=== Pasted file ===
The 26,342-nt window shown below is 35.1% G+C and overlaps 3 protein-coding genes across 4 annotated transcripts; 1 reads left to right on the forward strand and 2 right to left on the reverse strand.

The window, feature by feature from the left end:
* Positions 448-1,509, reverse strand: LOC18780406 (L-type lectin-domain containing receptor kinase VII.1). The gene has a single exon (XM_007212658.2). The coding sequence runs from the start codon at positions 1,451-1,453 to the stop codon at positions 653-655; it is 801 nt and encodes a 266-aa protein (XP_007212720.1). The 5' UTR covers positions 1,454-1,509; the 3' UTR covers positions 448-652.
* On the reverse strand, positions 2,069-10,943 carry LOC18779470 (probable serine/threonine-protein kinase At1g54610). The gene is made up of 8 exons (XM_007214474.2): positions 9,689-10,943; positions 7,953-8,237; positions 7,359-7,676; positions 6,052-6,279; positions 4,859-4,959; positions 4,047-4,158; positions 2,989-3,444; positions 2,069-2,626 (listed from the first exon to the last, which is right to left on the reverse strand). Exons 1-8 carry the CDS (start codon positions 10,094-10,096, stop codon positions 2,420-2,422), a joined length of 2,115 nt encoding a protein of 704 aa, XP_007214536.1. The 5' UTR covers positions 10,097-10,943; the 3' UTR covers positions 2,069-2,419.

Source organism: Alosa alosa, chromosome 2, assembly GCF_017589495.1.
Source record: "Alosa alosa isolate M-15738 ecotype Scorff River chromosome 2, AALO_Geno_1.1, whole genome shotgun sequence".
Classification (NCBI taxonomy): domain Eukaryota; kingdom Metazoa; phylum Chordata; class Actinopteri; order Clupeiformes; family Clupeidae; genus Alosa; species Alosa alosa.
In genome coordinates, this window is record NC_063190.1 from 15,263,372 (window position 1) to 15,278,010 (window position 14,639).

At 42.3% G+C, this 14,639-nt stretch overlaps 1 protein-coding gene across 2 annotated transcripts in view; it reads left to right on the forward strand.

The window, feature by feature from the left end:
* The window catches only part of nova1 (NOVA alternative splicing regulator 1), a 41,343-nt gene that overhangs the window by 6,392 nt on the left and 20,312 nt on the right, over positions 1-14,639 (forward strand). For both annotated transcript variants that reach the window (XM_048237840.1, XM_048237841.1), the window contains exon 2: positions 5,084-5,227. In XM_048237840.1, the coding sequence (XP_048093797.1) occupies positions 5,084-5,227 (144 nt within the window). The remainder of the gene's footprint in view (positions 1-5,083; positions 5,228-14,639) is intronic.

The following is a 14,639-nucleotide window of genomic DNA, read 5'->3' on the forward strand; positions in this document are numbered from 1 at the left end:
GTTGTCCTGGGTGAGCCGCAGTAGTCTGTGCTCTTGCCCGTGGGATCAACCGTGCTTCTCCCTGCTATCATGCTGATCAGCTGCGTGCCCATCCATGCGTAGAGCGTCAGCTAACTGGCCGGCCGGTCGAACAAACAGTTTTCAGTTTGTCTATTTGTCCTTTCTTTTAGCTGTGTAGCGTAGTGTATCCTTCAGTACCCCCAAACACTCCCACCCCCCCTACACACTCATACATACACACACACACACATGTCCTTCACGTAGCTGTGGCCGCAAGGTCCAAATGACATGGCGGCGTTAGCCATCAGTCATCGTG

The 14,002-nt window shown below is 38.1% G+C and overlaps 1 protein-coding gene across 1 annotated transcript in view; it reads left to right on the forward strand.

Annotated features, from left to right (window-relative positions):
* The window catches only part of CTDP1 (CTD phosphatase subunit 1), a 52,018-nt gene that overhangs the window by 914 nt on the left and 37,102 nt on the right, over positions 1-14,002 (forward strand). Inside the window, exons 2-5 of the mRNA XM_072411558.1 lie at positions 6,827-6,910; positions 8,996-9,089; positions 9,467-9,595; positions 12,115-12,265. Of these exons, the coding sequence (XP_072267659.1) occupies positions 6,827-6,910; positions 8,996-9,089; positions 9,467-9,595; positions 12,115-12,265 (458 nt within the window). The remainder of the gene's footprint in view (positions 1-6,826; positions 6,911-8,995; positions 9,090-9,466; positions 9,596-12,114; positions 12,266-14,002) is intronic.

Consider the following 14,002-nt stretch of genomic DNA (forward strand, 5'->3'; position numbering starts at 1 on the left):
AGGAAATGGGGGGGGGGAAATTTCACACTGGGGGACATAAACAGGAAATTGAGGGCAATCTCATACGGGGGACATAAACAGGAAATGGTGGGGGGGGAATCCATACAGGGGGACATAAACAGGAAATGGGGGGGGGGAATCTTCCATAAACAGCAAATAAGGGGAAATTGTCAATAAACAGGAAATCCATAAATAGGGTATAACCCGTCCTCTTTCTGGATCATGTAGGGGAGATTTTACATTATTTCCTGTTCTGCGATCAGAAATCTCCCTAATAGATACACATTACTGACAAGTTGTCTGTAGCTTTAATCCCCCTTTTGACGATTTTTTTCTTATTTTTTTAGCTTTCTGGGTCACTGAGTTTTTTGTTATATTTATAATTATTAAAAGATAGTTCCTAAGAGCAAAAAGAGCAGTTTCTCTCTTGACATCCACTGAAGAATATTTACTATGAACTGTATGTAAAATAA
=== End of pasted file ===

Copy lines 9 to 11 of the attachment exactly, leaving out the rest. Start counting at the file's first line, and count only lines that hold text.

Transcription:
At 42.3% G+C, this 14,639-nt stretch overlaps 1 protein-coding gene across 2 annotated transcripts in view; it reads left to right on the forward strand.

The window, feature by feature from the left end:
* The window catches only part of nova1 (NOVA alternative splicing regulator 1), a 41,343-nt gene that overhangs the window by 6,392 nt on the left and 20,312 nt on the right, over positions 1-14,639 (forward strand). For both annotated transcript variants that reach the window (XM_048237840.1, XM_048237841.1), the window contains exon 2: positions 5,084-5,227. In XM_048237840.1, the coding sequence (XP_048093797.1) occupies positions 5,084-5,227 (144 nt within the window). The remainder of the gene's footprint in view (positions 1-5,083; positions 5,228-14,639) is intronic.